The reading season

A father and son top our fall reading list of Western lit

There is no such thing as a “reading season,” exactly. Still, when summer vacations end and temperatures cool, tradition dictates it is time for dusting off neglected classics and attending to the new ones.

Ask the Dust

John Fante


We have committed at least two Californias to modern memory. One shares an intimate armrest with Nevada. Another has now drifted far enough into history that it is too distant to breathe in and taste without a stronger conduit than a shared border. That second California is the stomping ground of Antonio Bandini. John Fante’s alter ego in Ask the Dust, Bandini is a literary mystic, flippant but sincere lover of women, robber of milk trucks and occasional loaner of loose change. Moreover, he is an honest channel to a lost California, full of romance and bred during the post-industrial era. Next year, Ask the Dust marks its 70th year since first publication. The book chronicles Bandini’s experiences as an unprivileged writer surviving, barely, between the wars, in downtown Los Angeles.

Bandini’s journey is too vivid to be ignored. Writer or not, anyone reading the life of Fante’s flesh invention inevitably submits to the dusty romance of his struggle. His zealot voice in Ask the Dust is infectious. Life is writing, and writing life, for Bandini. “Here I go and it feels so good, so sweet and warm and soft, delicious, delirious. Up the river and over the sea, this is you and this is me, big fat words, little fat words, big thin words …”

This book is brilliant, magnificent. Its lets us lie back with Bandini, cast our lot in with the other dignified tramps of Los Angeles, the great, gold hope of the West Coast, and, like our guide to this other California, bend our experiences into art with, in Bandini’s words, all other desires asleep.

Kissed By A Fat Waitress: New Poems

Dan Fante

Sun Dog Press

In his new collection of poetry, Kissed By A Fat Waitress, Dan Fante—son of writer John Fante and poet Joyce Fante—explores a slightly more sedate voice than the one he put forth in A gin-pissing-raw-meat-dual-carburetor-V8-son-of-a-bitch from Los Angeles, in 2002.

Dan Fante, like his father, left home at age 20 to explore the world. The younger Fante added heavy drinking and drug abuse to the mix, topping his mounting list of destructive life experiences by knocking up his girlfriend, then leaving her. Now he wears a suit and reads poetry backed by a live jazz quartet. Beneath the lights, his pink scalp shines under gallery lights as he reads.

Fante’s Kissed By A Fat Waitress, is a guileless, straight-forward collection, written in a style unique to Fante but that still summons fair comparisons to his father’s work and to that of Charles Bukowski. Fante’s poems never quite erupt into the borderline bitter laughter of “Buk,” but they are equally divulging. A surprisingly naive and sentimental voice sometimes emerges—especially when Fante references his father as in here ya go Pop—this one’s for you—but Fante makes it work.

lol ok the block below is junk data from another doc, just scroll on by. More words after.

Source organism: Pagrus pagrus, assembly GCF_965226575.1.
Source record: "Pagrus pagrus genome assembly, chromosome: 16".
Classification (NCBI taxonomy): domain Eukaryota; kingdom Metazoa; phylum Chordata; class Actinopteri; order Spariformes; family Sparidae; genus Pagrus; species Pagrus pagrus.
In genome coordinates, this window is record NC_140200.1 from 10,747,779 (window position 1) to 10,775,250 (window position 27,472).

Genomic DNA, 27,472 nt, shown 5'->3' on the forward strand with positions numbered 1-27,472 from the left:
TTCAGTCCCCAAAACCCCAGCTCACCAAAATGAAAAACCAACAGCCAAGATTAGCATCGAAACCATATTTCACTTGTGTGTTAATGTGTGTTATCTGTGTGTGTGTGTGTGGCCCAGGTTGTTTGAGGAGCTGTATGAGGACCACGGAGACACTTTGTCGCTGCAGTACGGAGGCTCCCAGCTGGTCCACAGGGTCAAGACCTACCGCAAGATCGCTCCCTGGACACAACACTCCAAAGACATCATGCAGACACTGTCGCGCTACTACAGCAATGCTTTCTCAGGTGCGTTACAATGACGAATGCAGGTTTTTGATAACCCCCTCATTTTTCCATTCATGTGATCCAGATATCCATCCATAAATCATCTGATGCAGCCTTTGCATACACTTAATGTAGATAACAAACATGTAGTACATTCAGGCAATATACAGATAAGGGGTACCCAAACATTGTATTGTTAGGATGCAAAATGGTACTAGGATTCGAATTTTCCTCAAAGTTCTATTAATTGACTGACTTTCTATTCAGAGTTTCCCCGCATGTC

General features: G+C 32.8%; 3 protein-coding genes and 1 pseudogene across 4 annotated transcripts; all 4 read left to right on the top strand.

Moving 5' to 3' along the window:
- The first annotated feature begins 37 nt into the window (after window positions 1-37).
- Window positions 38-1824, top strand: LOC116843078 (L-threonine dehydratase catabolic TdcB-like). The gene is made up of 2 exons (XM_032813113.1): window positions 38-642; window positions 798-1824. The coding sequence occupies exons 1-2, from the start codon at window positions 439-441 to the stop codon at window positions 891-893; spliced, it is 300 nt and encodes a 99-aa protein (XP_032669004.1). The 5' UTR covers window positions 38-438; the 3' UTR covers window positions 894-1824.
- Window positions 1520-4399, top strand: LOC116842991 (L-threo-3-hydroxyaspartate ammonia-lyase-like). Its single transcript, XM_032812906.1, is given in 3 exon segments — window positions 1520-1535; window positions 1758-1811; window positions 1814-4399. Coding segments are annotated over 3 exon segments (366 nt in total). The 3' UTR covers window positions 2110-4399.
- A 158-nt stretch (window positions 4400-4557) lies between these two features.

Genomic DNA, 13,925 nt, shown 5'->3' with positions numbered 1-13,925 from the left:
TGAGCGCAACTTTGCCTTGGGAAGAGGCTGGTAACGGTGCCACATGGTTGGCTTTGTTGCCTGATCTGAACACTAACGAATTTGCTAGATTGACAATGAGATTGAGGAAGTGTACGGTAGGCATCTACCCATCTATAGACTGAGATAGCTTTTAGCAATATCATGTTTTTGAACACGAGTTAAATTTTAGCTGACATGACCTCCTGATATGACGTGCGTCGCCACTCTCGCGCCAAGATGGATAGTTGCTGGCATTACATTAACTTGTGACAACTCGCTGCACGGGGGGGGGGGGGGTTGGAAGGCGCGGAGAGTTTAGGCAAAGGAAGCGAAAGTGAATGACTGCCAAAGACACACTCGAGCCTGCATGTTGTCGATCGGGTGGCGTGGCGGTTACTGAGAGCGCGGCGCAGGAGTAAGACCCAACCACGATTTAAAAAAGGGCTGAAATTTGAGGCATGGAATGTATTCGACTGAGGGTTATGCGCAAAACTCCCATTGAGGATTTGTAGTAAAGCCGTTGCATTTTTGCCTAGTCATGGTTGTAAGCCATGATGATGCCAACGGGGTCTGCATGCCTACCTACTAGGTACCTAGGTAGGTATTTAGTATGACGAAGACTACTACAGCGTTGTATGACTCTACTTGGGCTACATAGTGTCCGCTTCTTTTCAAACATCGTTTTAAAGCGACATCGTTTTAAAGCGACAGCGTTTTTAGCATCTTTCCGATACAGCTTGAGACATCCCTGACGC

Literary Nevada

Cheryll Glotfelty (editor)

University of Nevada Press

This has fairly been called the first comprehensive anthology of Nevada literature. For those of us who acknowledge that there are volumes of reasons to know and love Nevada, this 831-page compendium represents a good start. More than 200 selections populate the book, including many brief, but vivid sketches by well-known writers, such as Will James, Wallace Stegner and Jack London.

In an excerpt from The Road (1907), London describes a summer day spent in Reno, in 1892, begging for food and avoiding arrest. “Already a lot of my brother hoboes had been gathered in by John Law, and I could hear the sunny valleys of California calling to me over the cold crests of the Sierras. Two acts remained for me to perform before I shook the dust of Reno from my feet. One was to catch the blind baggage on the westbound overland that night. The other was first to get something to eat.”

The work of combing through hundreds of books to compile these Nevada fragments thankfully has been done for us. The usual suspects are present. There are selections from Walter Van Tilburg Clark, Mark Twain, and Robert Laxalt, as well as excerpted works from more contemporary writers such as Hunter S. Thompson, Mario Puzo and Terry Tempest Williams.

The volume also contains a large chapter that features Native American stories and myths from the Western Shoshone, Northern and Southern Paiute, and Washo tribes. There is a lot to absorb from this collection, not necessarily in two or three sittings. Read some tonight, then freeze the rest for tomorrow, next week, or next year.